The following year, I set my goal for 100 books, and that has been my book goal each year since that time. I enjoy meeting the goal of course but what’s even better is the fact that I have reclaimed a part of my identity that I didn’t even realize that I had given up. I am a reader. I can truly be a model and a coach for students who want to be better readers. A true coach. One who loves to read and talks about her reading life often. Here are some major things I learned about how I read:
- I read many books at the same time I usually have an audiobook for the car, several books that I am reading with kids at school, one or two from the library(50% are holds), and 1 or 2 free choices from the kindle. Holds are the hardest to deal with because they come when they come. Then I have to decide, can I try to finish them in the due date or do I have too much going on? Overall though, I don’t get too stressed out about the number of books on the list. I just eventually make my way through them all. For the hold books, I really want to read/listen to, I just pause on books I own to focus on those with due dates.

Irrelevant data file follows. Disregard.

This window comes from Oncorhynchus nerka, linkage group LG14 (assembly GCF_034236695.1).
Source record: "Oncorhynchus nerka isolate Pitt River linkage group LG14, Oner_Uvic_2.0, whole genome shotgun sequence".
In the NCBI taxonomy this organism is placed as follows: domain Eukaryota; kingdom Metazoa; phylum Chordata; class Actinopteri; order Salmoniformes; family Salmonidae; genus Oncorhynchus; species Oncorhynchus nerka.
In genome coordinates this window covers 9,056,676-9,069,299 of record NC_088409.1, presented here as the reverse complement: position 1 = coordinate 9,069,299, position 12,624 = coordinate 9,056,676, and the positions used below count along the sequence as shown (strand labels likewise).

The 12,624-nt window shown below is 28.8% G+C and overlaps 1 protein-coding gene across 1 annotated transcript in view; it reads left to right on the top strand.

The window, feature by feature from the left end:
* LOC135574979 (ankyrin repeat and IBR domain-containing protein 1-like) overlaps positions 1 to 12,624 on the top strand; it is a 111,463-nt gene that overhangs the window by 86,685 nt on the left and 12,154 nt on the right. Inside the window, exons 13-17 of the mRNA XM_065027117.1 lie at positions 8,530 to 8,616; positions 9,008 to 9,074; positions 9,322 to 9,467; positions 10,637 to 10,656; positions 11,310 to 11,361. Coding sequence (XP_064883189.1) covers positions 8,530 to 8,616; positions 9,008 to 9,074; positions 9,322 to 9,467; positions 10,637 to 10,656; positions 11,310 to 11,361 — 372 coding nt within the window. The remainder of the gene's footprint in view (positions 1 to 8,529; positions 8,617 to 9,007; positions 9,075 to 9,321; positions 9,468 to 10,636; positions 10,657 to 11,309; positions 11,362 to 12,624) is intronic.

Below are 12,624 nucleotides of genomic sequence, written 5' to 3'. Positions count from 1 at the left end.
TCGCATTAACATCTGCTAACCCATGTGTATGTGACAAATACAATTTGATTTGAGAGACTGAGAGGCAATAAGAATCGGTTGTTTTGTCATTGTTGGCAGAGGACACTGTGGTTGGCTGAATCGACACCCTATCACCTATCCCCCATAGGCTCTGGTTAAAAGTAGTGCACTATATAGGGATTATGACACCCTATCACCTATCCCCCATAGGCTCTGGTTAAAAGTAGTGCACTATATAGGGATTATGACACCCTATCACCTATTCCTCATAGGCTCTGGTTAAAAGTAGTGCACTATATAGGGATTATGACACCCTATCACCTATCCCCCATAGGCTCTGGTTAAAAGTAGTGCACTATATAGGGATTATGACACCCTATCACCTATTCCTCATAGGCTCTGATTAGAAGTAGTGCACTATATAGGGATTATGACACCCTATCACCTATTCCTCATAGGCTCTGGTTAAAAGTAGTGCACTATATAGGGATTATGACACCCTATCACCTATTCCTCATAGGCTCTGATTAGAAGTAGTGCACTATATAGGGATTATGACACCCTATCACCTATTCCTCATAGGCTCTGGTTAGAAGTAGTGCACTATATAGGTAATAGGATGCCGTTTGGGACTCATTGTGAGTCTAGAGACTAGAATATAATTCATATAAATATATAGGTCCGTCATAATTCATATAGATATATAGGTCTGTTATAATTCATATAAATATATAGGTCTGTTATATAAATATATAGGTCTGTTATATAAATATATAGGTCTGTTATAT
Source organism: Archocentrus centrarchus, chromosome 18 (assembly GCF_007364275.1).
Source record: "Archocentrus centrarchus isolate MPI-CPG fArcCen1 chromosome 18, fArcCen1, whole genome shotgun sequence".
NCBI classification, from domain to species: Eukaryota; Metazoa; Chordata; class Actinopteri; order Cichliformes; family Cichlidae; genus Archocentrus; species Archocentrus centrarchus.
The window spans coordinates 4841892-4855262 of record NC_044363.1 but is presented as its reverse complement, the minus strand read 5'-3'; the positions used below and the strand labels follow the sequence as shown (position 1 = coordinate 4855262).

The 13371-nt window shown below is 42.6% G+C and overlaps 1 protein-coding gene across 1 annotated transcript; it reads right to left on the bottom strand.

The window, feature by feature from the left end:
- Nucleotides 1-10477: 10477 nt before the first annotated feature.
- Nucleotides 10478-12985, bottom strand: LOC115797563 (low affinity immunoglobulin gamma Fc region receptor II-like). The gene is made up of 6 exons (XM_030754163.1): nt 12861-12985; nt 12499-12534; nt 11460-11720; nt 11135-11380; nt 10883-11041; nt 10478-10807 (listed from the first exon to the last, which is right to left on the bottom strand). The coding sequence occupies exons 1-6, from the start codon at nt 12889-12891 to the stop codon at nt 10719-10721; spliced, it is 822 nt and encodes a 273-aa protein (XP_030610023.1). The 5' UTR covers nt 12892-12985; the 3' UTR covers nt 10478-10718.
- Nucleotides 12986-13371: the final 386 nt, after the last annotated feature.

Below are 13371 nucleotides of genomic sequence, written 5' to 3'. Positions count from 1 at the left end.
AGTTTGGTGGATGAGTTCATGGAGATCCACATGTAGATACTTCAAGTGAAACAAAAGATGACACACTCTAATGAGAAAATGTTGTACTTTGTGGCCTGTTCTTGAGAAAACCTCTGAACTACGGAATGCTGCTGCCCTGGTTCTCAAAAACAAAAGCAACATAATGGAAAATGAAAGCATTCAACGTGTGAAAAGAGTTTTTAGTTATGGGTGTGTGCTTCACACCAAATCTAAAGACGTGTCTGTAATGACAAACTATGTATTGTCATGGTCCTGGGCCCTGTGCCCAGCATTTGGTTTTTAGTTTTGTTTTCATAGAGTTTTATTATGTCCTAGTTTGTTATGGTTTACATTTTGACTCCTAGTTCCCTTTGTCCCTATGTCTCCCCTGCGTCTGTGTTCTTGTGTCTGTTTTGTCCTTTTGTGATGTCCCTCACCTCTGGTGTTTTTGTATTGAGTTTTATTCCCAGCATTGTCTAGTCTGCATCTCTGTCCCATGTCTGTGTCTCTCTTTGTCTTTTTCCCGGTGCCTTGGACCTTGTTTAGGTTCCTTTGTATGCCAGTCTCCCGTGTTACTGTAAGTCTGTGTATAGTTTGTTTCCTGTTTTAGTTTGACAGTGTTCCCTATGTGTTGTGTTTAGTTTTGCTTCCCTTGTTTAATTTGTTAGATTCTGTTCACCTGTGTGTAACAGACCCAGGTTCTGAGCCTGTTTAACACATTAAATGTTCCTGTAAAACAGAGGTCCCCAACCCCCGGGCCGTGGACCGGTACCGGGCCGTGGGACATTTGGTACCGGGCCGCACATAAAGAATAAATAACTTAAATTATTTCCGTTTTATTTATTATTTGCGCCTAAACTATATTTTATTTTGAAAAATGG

- I set goals and challenges for myself but they don’t have very much structure. Read 100-120 books this year. Make a dent in the Kindle books. I found that when I was more specific like read 10 books per month I was more focused on finishing and stressing out over whether I would then on simply reading and enjoying. Knowing this about myself has helped me talk with students about the fact that there are many ways to reach a goal. Interestingly it might turn out that I read about 10-12 books every month or sometimes more, but I do that because I want to, not because I have to.
- I keep track of the books I read. I set my big airy book goal through Goodreads. This is how I prove that I’ve read to reach my goal. Plus I belong to two different book groups, a middle grade and a YA one. I get great recommendations, and sometimes get to read authors books who also belong. It’s kind of a cool way to connect about books. One thing Goodreads doesn’t do though is to document monthly. For that, I do a list on a google doc. Here I can see a number of books, patterns of reading. Because I feel like the number of books I read is growing at a fast rate, I’m pretty certain that I will forget something I’ve read. I want to track for both me and for kids when they are looking for book recommendations.
- I rarely abandon a book once I start, even if I don’t absolutely love it. To be honest, I have only had maybe a handful of books I really hated and stopped reading. I am getting better at taking this part of my nature into account and at letting a book go if I really don’t like it or if I really don’t have time for it right now.
I talk about how I read with kids and we ask questions of them so they can figure out how they read. We don’t all read the same way and that’s okay. My habits are my own, neither good nor bad. They just are what they are. When it comes to reading, do it your own way. We are all capable of having our own reading mojo. So go out there, find a book you love, find a comfy spot and sink in!